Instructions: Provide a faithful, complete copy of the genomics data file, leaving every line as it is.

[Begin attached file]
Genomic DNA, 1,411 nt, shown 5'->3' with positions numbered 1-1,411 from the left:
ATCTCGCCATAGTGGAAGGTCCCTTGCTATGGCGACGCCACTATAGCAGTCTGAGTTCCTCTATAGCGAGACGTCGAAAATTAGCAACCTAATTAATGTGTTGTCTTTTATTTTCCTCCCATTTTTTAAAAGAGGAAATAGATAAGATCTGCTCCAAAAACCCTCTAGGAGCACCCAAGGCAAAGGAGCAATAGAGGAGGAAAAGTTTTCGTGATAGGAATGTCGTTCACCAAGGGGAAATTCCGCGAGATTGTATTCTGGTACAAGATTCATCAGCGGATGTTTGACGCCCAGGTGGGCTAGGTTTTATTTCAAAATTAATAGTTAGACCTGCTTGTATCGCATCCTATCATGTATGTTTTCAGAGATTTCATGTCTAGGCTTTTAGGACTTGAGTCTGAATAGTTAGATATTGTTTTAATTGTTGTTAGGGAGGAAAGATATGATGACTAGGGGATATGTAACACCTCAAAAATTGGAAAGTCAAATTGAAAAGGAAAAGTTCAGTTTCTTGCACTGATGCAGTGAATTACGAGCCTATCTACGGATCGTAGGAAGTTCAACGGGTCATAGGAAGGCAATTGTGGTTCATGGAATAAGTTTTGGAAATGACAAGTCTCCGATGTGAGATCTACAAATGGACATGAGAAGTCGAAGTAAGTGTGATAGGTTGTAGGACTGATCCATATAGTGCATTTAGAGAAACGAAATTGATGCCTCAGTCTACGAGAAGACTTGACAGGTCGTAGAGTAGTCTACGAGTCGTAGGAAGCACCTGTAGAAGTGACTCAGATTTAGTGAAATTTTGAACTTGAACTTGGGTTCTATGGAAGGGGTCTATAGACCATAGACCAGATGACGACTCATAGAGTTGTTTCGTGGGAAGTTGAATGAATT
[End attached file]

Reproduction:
Genomic DNA, 1,411 nt, shown 5'->3' with positions numbered 1-1,411 from the left:
ATCTCGCCATAGTGGAAGGTCCCTTGCTATGGCGACGCCACTATAGCAGTCTGAGTTCCTCTATAGCGAGACGTCGAAAATTAGCAACCTAATTAATGTGTTGTCTTTTATTTTCCTCCCATTTTTTAAAAGAGGAAATAGATAAGATCTGCTCCAAAAACCCTCTAGGAGCACCCAAGGCAAAGGAGCAATAGAGGAGGAAAAGTTTTCGTGATAGGAATGTCGTTCACCAAGGGGAAATTCCGCGAGATTGTATTCTGGTACAAGATTCATCAGCGGATGTTTGACGCCCAGGTGGGCTAGGTTTTATTTCAAAATTAATAGTTAGACCTGCTTGTATCGCATCCTATCATGTATGTTTTCAGAGATTTCATGTCTAGGCTTTTAGGACTTGAGTCTGAATAGTTAGATATTGTTTTAATTGTTGTTAGGGAGGAAAGATATGATGACTAGGGGATATGTAACACCTCAAAAATTGGAAAGTCAAATTGAAAAGGAAAAGTTCAGTTTCTTGCACTGATGCAGTGAATTACGAGCCTATCTACGGATCGTAGGAAGTTCAACGGGTCATAGGAAGGCAATTGTGGTTCATGGAATAAGTTTTGGAAATGACAAGTCTCCGATGTGAGATCTACAAATGGACATGAGAAGTCGAAGTAAGTGTGATAGGTTGTAGGACTGATCCATATAGTGCATTTAGAGAAACGAAATTGATGCCTCAGTCTACGAGAAGACTTGACAGGTCGTAGAGTAGTCTACGAGTCGTAGGAAGCACCTGTAGAAGTGACTCAGATTTAGTGAAATTTTGAACTTGAACTTGGGTTCTATGGAAGGGGTCTATAGACCATAGACCAGATGACGACTCATAGAGTTGTTTCGTGGGAAGTTGAATGAATT